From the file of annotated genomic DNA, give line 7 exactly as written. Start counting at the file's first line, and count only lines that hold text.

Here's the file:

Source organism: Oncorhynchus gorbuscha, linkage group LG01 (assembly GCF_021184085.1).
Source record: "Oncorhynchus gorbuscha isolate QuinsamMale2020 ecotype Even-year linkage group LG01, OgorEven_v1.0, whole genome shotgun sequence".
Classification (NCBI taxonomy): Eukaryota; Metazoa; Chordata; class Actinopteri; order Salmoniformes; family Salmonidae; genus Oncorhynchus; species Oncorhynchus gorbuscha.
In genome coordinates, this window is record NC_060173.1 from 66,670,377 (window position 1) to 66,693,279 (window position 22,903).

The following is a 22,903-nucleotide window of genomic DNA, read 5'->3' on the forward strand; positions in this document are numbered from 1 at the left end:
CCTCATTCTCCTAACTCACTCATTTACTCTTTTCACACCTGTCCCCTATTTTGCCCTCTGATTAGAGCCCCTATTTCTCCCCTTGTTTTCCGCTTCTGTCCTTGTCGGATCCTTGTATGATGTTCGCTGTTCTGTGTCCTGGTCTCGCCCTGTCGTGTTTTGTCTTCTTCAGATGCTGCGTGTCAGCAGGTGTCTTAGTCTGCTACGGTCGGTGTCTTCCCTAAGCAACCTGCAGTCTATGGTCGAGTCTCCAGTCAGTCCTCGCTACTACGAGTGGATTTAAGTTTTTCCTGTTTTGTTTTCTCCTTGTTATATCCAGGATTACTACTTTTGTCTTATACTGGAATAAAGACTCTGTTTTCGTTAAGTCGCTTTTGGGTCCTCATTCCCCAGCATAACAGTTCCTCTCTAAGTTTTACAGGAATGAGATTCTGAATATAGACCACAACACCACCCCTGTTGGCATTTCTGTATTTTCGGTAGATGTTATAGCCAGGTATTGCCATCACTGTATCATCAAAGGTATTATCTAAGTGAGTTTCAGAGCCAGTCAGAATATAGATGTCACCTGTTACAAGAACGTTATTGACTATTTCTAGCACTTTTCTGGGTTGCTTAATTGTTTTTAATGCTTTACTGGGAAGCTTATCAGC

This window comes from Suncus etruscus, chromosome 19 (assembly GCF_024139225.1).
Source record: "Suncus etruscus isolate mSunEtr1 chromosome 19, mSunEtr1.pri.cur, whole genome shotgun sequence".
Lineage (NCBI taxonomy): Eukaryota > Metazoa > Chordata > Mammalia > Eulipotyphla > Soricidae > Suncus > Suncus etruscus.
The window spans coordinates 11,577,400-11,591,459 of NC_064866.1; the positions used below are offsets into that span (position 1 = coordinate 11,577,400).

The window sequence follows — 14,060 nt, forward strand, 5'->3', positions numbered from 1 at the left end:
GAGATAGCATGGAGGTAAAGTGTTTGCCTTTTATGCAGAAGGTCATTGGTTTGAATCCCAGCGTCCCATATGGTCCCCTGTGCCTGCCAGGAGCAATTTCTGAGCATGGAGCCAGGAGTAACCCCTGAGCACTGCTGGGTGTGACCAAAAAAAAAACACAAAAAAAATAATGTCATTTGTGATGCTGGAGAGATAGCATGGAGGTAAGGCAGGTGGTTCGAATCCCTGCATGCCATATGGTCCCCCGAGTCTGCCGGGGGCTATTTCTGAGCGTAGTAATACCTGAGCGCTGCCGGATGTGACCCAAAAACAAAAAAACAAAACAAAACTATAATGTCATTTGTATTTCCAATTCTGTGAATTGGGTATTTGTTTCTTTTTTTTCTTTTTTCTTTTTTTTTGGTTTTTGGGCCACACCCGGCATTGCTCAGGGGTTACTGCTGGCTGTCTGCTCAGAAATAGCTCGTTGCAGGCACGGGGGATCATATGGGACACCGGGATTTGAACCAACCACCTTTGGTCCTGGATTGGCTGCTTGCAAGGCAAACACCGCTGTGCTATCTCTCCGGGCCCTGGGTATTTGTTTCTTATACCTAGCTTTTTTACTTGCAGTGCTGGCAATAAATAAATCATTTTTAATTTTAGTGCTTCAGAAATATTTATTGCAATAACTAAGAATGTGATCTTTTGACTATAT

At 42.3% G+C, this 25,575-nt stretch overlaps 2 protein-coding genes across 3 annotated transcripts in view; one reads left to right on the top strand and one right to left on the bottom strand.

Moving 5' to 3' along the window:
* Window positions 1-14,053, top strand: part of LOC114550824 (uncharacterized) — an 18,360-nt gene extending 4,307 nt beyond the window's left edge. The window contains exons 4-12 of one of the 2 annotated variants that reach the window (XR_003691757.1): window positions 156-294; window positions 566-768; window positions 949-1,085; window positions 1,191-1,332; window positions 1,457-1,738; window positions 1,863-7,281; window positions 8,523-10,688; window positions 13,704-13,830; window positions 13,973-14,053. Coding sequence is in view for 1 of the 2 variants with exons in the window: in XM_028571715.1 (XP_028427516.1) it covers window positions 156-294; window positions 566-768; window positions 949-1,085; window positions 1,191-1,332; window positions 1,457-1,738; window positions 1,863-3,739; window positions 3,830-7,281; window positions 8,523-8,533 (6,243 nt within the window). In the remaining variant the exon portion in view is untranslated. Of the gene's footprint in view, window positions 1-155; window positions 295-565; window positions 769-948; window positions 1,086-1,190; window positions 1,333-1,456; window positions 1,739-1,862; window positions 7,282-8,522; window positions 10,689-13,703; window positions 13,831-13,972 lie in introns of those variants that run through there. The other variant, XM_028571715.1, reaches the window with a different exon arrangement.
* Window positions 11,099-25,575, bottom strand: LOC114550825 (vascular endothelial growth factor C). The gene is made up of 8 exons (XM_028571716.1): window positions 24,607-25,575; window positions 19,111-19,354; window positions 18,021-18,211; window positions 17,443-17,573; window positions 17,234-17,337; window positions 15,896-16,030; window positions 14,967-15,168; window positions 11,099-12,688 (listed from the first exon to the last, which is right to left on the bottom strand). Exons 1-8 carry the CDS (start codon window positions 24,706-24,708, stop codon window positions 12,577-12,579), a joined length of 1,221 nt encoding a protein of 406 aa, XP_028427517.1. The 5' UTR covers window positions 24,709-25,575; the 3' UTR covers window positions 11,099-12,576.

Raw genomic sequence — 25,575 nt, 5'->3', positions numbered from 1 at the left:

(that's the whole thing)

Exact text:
This window comes from Suncus etruscus, chromosome 19 (assembly GCF_024139225.1).